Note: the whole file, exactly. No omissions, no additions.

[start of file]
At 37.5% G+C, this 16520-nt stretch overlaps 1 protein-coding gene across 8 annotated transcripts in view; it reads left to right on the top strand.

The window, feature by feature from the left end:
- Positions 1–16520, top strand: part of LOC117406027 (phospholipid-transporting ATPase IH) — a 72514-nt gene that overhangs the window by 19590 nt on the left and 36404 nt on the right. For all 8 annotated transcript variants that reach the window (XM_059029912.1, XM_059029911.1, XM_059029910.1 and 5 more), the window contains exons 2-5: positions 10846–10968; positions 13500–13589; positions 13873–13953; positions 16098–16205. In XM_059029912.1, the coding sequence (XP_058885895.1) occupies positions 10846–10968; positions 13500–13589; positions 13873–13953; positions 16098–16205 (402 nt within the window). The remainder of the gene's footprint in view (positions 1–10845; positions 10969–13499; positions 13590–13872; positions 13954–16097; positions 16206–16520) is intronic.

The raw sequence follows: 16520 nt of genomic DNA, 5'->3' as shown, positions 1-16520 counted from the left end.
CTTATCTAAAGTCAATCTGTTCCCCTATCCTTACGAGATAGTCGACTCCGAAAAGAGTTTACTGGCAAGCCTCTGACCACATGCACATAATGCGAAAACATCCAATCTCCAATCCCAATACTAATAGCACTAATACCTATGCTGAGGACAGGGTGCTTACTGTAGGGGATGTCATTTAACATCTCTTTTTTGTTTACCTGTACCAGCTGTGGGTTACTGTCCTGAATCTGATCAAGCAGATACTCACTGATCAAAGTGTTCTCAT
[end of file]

At 37.5% G+C, this 16520-nt stretch overlaps 1 protein-coding gene across 8 annotated transcripts in view; it reads left to right on the top strand.

The window, feature by feature from the left end:
- Positions 1–16520, top strand: part of LOC117406027 (phospholipid-transporting ATPase IH) — a 72514-nt gene that overhangs the window by 19590 nt on the left and 36404 nt on the right. For all 8 annotated transcript variants that reach the window (XM_059029912.1, XM_059029911.1, XM_059029910.1 and 5 more), the window contains exons 2-5: positions 10846–10968; positions 13500–13589; positions 13873–13953; positions 16098–16205. In XM_059029912.1, the coding sequence (XP_058885895.1) occupies positions 10846–10968; positions 13500–13589; positions 13873–13953; positions 16098–16205 (402 nt within the window). The remainder of the gene's footprint in view (positions 1–10845; positions 10969–13499; positions 13590–13872; positions 13954–16097; positions 16206–16520) is intronic.

The raw sequence follows: 16520 nt of genomic DNA, 5'->3' as shown, positions 1-16520 counted from the left end.
CTTATCTAAAGTCAATCTGTTCCCCTATCCTTACGAGATAGTCGACTCCGAAAAGAGTTTACTGGCAAGCCTCTGACCACATGCACATAATGCGAAAACATCCAATCTCCAATCCCAATACTAATAGCACTAATACCTATGCTGAGGACAGGGTGCTTACTGTAGGGGATGTCATTTAACATCTCTTTTTTGTTTACCTGTACCAGCTGTGGGTTACTGTCCTGAATCTGATCAAGCAGATACTCACTGATCAAAGTGTTCTCAT